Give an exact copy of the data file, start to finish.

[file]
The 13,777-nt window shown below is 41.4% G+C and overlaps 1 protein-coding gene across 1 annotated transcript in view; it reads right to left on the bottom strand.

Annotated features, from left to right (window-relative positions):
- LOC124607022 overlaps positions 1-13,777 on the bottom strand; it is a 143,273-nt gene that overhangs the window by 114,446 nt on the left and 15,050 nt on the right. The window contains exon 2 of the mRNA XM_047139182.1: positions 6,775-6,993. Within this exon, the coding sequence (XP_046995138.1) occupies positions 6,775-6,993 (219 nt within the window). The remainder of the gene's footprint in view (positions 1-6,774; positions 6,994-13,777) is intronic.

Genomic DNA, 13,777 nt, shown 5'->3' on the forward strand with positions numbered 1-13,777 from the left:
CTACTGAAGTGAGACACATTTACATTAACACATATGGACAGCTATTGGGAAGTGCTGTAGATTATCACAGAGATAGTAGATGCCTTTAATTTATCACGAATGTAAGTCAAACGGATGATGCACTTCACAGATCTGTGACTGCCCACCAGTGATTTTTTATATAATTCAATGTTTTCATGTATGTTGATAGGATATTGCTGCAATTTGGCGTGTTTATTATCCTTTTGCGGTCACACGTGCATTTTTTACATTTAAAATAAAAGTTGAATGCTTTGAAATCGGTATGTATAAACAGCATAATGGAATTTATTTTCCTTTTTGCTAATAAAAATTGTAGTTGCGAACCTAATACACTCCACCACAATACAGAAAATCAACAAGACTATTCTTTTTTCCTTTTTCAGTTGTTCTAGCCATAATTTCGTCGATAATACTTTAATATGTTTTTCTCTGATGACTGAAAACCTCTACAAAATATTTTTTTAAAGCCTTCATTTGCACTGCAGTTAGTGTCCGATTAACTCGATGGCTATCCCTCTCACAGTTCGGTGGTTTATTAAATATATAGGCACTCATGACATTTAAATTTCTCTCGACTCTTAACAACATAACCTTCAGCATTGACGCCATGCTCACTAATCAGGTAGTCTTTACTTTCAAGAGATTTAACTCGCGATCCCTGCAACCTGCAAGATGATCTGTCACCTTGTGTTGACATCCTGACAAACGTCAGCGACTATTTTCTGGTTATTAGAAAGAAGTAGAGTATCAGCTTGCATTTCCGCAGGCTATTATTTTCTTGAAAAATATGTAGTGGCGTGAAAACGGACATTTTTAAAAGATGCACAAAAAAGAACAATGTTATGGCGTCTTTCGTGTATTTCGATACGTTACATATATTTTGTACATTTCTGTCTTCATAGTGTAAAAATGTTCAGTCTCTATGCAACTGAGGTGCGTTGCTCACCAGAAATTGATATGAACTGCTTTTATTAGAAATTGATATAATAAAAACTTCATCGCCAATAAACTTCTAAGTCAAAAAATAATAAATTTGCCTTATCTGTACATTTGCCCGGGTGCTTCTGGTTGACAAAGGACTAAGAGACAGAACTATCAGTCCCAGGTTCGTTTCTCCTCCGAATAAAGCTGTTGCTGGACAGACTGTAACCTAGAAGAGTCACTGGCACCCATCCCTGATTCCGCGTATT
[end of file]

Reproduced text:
The 13,777-nt window shown below is 41.4% G+C and overlaps 1 protein-coding gene across 1 annotated transcript in view; it reads right to left on the bottom strand.

Annotated features, from left to right (window-relative positions):
- LOC124607022 overlaps positions 1-13,777 on the bottom strand; it is a 143,273-nt gene that overhangs the window by 114,446 nt on the left and 15,050 nt on the right. The window contains exon 2 of the mRNA XM_047139182.1: positions 6,775-6,993. Within this exon, the coding sequence (XP_046995138.1) occupies positions 6,775-6,993 (219 nt within the window). The remainder of the gene's footprint in view (positions 1-6,774; positions 6,994-13,777) is intronic.

Genomic DNA, 13,777 nt, shown 5'->3' on the forward strand with positions numbered 1-13,777 from the left:
CTACTGAAGTGAGACACATTTACATTAACACATATGGACAGCTATTGGGAAGTGCTGTAGATTATCACAGAGATAGTAGATGCCTTTAATTTATCACGAATGTAAGTCAAACGGATGATGCACTTCACAGATCTGTGACTGCCCACCAGTGATTTTTTATATAATTCAATGTTTTCATGTATGTTGATAGGATATTGCTGCAATTTGGCGTGTTTATTATCCTTTTGCGGTCACACGTGCATTTTTTACATTTAAAATAAAAGTTGAATGCTTTGAAATCGGTATGTATAAACAGCATAATGGAATTTATTTTCCTTTTTGCTAATAAAAATTGTAGTTGCGAACCTAATACACTCCACCACAATACAGAAAATCAACAAGACTATTCTTTTTTCCTTTTTCAGTTGTTCTAGCCATAATTTCGTCGATAATACTTTAATATGTTTTTCTCTGATGACTGAAAACCTCTACAAAATATTTTTTTAAAGCCTTCATTTGCACTGCAGTTAGTGTCCGATTAACTCGATGGCTATCCCTCTCACAGTTCGGTGGTTTATTAAATATATAGGCACTCATGACATTTAAATTTCTCTCGACTCTTAACAACATAACCTTCAGCATTGACGCCATGCTCACTAATCAGGTAGTCTTTACTTTCAAGAGATTTAACTCGCGATCCCTGCAACCTGCAAGATGATCTGTCACCTTGTGTTGACATCCTGACAAACGTCAGCGACTATTTTCTGGTTATTAGAAAGAAGTAGAGTATCAGCTTGCATTTCCGCAGGCTATTATTTTCTTGAAAAATATGTAGTGGCGTGAAAACGGACATTTTTAAAAGATGCACAAAAAAGAACAATGTTATGGCGTCTTTCGTGTATTTCGATACGTTACATATATTTTGTACATTTCTGTCTTCATAGTGTAAAAATGTTCAGTCTCTATGCAACTGAGGTGCGTTGCTCACCAGAAATTGATATGAACTGCTTTTATTAGAAATTGATATAATAAAAACTTCATCGCCAATAAACTTCTAAGTCAAAAAATAATAAATTTGCCTTATCTGTACATTTGCCCGGGTGCTTCTGGTTGACAAAGGACTAAGAGACAGAACTATCAGTCCCAGGTTCGTTTCTCCTCCGAATAAAGCTGTTGCTGGACAGACTGTAACCTAGAAGAGTCACTGGCACCCATCCCTGATTCCGCGTATT